British-born actress and human rights campaigner Julia Ormond, a former goodwill ambassador for the United Nations, says companies should “pour resources into [developing] a really viable, systemic solution” for ridding their supply chains of trafficked or enslaved labor.
Ormond’s appeal comes in the wake of the 2012 California Transparency in Supply Chains Act, which requires high-revenue companies doing business in California to report publicly on their efforts to eliminate slavery and human trafficking in their supply chains. Ormond describes the act, which she helped lobby for, as a “catalyst step” towards promoting greater corporate disclosure and ultimately towards creating a robust system of slavery-free product certification.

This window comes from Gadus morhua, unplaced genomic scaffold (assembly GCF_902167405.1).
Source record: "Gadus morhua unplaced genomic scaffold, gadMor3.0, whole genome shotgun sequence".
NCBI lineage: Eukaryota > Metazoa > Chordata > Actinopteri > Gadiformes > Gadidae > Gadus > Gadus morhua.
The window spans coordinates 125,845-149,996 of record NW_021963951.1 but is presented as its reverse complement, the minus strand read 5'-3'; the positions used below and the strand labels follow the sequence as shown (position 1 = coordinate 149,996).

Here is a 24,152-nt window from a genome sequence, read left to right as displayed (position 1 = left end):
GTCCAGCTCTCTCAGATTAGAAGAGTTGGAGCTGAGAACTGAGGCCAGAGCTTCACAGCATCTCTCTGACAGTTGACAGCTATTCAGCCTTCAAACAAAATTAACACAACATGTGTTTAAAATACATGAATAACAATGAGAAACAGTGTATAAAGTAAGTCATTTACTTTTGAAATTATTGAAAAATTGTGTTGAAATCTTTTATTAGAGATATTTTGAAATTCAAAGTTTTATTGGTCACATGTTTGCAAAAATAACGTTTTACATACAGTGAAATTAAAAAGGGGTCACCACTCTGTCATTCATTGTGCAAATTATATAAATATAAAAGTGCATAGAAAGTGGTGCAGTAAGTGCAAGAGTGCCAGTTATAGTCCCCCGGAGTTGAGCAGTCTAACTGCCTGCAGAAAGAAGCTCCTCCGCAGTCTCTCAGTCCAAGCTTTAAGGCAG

While labor rights and anti-trafficking campaigners have broadly welcomed the act, which is the first of its kind in the world, some are frustrated at the pace of change. Ormond herself concedes that claims about the legislation being watered down and lacking teeth represent “legitimate opinion”. The law does not provide for fines or other penalties in cases of non-compliance – an oversight that most campaign groups would like to see corrected.
Earlier this year, members of the US House of Representatives, Carolyn Maloney and John Carter, introduced the bipartisan Human Trafficking Reporting Act in an attempt to get similar legislation onto the federal statute books. A parallel proposal is currently before the Senate as well. Similar efforts are taking place in the United Kingdom as well.
Learn more at Oliver Balch’s The Guardian article: Julia Ormond calls on businesses to do more to stamp out human trafficking.